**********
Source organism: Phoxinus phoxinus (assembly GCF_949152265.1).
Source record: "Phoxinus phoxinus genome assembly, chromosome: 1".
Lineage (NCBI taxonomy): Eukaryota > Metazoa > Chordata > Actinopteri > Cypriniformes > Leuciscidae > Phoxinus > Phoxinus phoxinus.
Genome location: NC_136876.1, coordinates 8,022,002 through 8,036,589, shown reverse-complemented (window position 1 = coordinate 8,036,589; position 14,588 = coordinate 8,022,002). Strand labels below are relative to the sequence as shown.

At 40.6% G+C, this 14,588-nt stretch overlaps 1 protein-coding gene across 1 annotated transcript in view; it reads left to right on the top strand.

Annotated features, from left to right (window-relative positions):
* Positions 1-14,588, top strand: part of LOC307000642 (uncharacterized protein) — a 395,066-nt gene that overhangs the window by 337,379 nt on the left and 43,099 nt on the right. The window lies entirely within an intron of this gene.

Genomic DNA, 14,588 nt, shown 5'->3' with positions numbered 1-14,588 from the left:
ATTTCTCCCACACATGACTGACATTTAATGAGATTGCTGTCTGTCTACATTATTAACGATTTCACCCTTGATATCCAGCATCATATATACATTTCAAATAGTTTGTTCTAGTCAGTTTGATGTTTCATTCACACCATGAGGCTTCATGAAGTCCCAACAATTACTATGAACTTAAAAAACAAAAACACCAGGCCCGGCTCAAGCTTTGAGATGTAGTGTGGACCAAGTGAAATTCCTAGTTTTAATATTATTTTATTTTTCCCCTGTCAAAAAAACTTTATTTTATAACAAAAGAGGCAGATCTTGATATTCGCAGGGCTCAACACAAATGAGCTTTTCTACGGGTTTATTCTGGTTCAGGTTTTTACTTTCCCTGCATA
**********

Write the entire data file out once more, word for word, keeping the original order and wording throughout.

Source organism: Phoxinus phoxinus (assembly GCF_949152265.1).
Source record: "Phoxinus phoxinus genome assembly, chromosome: 1".
Lineage (NCBI taxonomy): Eukaryota > Metazoa > Chordata > Actinopteri > Cypriniformes > Leuciscidae > Phoxinus > Phoxinus phoxinus.
Genome location: NC_136876.1, coordinates 8,022,002 through 8,036,589, shown reverse-complemented (window position 1 = coordinate 8,036,589; position 14,588 = coordinate 8,022,002). Strand labels below are relative to the sequence as shown.

At 40.6% G+C, this 14,588-nt stretch overlaps 1 protein-coding gene across 1 annotated transcript in view; it reads left to right on the top strand.

Annotated features, from left to right (window-relative positions):
* Positions 1-14,588, top strand: part of LOC307000642 (uncharacterized protein) — a 395,066-nt gene that overhangs the window by 337,379 nt on the left and 43,099 nt on the right. The window lies entirely within an intron of this gene.

Genomic DNA, 14,588 nt, shown 5'->3' with positions numbered 1-14,588 from the left:
ATTTCTCCCACACATGACTGACATTTAATGAGATTGCTGTCTGTCTACATTATTAACGATTTCACCCTTGATATCCAGCATCATATATACATTTCAAATAGTTTGTTCTAGTCAGTTTGATGTTTCATTCACACCATGAGGCTTCATGAAGTCCCAACAATTACTATGAACTTAAAAAACAAAAACACCAGGCCCGGCTCAAGCTTTGAGATGTAGTGTGGACCAAGTGAAATTCCTAGTTTTAATATTATTTTATTTTTCCCCTGTCAAAAAAACTTTATTTTATAACAAAAGAGGCAGATCTTGATATTCGCAGGGCTCAACACAAATGAGCTTTTCTACGGGTTTATTCTGGTTCAGGTTTTTACTTTCCCTGCATA